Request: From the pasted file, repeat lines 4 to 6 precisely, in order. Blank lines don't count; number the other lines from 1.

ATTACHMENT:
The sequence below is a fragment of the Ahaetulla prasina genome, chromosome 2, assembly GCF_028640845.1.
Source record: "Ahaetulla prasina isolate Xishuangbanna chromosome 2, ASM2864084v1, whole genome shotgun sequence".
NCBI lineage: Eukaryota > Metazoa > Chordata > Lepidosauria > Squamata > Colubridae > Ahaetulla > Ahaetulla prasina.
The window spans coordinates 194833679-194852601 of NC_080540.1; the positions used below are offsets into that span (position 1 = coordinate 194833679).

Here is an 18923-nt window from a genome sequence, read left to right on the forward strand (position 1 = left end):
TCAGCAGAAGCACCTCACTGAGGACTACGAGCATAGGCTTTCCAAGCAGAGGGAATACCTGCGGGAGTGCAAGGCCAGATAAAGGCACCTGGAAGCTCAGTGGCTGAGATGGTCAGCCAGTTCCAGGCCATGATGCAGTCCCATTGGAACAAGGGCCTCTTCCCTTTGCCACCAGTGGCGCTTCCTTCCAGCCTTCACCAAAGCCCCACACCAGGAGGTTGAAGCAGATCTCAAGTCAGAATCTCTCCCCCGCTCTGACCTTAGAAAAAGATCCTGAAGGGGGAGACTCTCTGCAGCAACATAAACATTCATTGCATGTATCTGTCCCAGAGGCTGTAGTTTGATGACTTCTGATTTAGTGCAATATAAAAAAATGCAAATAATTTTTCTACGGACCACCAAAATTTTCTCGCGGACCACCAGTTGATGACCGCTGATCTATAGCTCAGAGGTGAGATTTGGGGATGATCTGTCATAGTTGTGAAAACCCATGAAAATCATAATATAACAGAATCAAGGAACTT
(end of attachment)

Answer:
The window spans coordinates 194833679-194852601 of NC_080540.1; the positions used below are offsets into that span (position 1 = coordinate 194833679).

Here is an 18923-nt window from a genome sequence, read left to right on the forward strand (position 1 = left end):
TCAGCAGAAGCACCTCACTGAGGACTACGAGCATAGGCTTTCCAAGCAGAGGGAATACCTGCGGGAGTGCAAGGCCAGATAAAGGCACCTGGAAGCTCAGTGGCTGAGATGGTCAGCCAGTTCCAGGCCATGATGCAGTCCCATTGGAACAAGGGCCTCTTCCCTTTGCCACCAGTGGCGCTTCCTTCCAGCCTTCACCAAAGCCCCACACCAGGAGGTTGAAGCAGATCTCAAGTCAGAATCTCTCCCCCGCTCTGACCTTAGAAAAAGATCCTGAAGGGGGAGACTCTCTGCAGCAACATAAACATTCATTGCATGTATCTGTCCCAGAGGCTGTAGTTTGATGACTTCTGATTTAGTGCAATATAAAAAAATGCAAATAATTTTTCTACGGACCACCAAAATTTTCTCGCGGACCACCAGTTGATGACCGCTGATCTATAGCTCAGAGGTGAGATTTGGGGATGATCTGTCATAGTTGTGAAAACCCATGAAAATCATAATATAACAGAATCAAGGAACTT